Your puppy will now start to take on some of his adult features. At four months old, you will also see what your Australian Shepherd’s ears will look like as an adult.

The breed standard says that these dogs should have floppy ears but some Aussie Shepherds will have ears that stand up. 

20-week-old (5-month-old) Standard Australian Shepherd

A five-month-old Australian Shepherd puppy
Shark, a red merle Aussie pup, at five months old – Image source

A five-month-old Australian Shepherd should be receiving puppy training and going on short walks.

Male Australian Shepherds will weigh around 39 pounds (18 kg) while females will weigh 27 pounds (12 kg)

Meet Oakley, a five-month-old Australian Shepherd puppy getting some training in this video: 

6-month-old Australian Shepherd

At six months old, your Australian Shepherd will weigh between 30 and 35 pounds (13.6 and 15.8 kg) if she is a female and between 40 and 46 pounds(18 and 20.8 kg) for male dogs.

This is about two-thirds of his final adult weight. 

A six-month-old Australian Shepherd puppy
Shark, an Aussie pup, at six months old – Image source

Your Australian Shepherd is considered to be an adolescent at this point. He will have his adult coat and newfound independence.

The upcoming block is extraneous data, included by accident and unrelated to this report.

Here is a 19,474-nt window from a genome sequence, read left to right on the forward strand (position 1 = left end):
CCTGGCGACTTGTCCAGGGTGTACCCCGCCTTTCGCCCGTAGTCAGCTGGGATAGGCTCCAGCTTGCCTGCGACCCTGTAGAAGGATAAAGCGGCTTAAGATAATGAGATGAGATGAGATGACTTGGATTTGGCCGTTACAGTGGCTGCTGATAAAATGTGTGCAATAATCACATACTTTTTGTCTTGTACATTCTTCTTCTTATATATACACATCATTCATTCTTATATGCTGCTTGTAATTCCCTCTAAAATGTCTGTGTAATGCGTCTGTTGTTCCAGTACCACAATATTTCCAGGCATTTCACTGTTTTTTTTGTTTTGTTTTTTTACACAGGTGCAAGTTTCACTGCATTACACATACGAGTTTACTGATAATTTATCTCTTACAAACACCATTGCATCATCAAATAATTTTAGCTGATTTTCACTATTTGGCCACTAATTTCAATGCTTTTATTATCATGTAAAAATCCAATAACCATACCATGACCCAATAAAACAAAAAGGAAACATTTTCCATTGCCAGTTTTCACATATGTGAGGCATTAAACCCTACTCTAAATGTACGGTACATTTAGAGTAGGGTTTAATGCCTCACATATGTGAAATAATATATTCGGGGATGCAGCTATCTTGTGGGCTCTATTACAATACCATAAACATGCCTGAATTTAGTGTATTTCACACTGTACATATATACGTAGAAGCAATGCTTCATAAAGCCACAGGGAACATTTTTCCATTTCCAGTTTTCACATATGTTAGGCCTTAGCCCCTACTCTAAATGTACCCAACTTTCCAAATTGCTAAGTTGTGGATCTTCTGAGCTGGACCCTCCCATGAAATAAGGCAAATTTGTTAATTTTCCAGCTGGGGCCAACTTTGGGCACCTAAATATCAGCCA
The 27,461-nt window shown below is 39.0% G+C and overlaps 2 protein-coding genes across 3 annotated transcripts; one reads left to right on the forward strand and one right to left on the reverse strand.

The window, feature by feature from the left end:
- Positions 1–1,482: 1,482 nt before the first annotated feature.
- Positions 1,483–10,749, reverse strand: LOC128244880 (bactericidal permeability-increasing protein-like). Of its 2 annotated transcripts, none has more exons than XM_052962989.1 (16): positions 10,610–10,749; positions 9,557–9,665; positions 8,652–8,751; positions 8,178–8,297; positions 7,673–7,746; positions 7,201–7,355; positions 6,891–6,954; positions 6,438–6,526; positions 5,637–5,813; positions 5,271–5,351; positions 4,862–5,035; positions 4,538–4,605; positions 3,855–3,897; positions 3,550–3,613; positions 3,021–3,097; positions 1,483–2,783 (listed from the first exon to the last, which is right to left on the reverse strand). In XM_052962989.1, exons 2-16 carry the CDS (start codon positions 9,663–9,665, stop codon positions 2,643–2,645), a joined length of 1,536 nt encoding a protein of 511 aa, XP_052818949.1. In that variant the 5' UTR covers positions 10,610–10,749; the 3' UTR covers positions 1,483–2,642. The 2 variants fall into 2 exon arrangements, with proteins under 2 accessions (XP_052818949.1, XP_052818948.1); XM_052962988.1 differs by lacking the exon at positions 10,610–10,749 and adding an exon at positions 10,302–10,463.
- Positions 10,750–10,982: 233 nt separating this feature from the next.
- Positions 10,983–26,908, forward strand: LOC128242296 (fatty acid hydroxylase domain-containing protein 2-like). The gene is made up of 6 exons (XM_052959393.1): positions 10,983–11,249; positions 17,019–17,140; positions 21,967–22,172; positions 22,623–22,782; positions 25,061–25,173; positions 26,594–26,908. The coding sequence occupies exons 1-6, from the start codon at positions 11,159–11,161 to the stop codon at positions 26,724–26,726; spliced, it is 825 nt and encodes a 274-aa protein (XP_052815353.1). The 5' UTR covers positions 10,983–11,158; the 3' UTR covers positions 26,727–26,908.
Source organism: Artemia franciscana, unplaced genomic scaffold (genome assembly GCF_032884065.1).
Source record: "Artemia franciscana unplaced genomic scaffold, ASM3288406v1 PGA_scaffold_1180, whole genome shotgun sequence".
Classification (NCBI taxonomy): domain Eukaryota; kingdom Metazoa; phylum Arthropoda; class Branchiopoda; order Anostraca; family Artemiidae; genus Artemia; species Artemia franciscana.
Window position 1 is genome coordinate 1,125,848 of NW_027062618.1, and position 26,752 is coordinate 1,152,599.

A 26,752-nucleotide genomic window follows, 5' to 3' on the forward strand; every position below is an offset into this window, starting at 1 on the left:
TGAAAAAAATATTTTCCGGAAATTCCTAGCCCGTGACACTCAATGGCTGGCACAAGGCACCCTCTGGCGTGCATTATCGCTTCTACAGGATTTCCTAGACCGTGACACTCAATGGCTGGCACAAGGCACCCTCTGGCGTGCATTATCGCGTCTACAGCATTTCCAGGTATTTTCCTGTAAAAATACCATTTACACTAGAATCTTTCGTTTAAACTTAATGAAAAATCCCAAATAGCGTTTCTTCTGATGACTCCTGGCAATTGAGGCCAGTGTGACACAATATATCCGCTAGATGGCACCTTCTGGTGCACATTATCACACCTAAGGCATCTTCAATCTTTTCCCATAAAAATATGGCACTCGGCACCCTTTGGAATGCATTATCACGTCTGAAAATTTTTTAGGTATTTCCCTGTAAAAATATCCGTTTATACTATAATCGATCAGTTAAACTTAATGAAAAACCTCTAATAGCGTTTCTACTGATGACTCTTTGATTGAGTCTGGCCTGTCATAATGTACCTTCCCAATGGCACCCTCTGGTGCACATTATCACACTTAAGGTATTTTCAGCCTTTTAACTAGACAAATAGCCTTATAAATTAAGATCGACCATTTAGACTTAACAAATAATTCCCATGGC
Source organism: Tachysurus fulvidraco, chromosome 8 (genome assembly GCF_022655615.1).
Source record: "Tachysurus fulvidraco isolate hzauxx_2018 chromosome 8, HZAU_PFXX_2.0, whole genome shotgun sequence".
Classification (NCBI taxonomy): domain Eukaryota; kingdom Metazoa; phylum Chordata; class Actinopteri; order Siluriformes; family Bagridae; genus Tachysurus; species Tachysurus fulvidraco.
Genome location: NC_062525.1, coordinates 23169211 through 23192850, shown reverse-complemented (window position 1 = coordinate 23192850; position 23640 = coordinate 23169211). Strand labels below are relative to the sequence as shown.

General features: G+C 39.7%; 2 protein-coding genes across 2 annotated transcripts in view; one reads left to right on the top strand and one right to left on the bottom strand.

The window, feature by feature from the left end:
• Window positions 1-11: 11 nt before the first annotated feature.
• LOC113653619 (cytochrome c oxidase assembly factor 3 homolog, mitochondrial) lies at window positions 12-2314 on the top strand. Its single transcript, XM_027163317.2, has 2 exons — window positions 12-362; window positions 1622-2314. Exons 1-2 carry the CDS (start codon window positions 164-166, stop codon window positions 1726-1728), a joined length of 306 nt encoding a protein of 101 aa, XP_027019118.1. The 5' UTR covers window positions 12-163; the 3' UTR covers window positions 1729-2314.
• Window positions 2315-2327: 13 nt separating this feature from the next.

However, he can also develop anxiety at this point as well as a disobedient streak if not properly trained. 

1-year-old Australian Shepherd

A one-year-old Australian Shepherd puppy
Meet Levi, a joyful, one-year-old Aussie puppy – Image source

At one year old, your Australian Shepherd will have reached his full adult height or be very close to it, although he is not done growing yet.

From here on, your puppy will fill out some more until he reaches his adult weight at around 16 months old.

If your dog’s paws still look oversized in comparison to his body, it’s likely he still has some growing to do.

What are the Factors that Impact Australian Shepherd’s Growth?

As an Australian Shepherd grows, its size will depend on a variety of factors.

Even though the above growth charts provide an estimate of how big your Aussie puppy will be when it is fully grown, there are many other factors that can influence the size of your dog.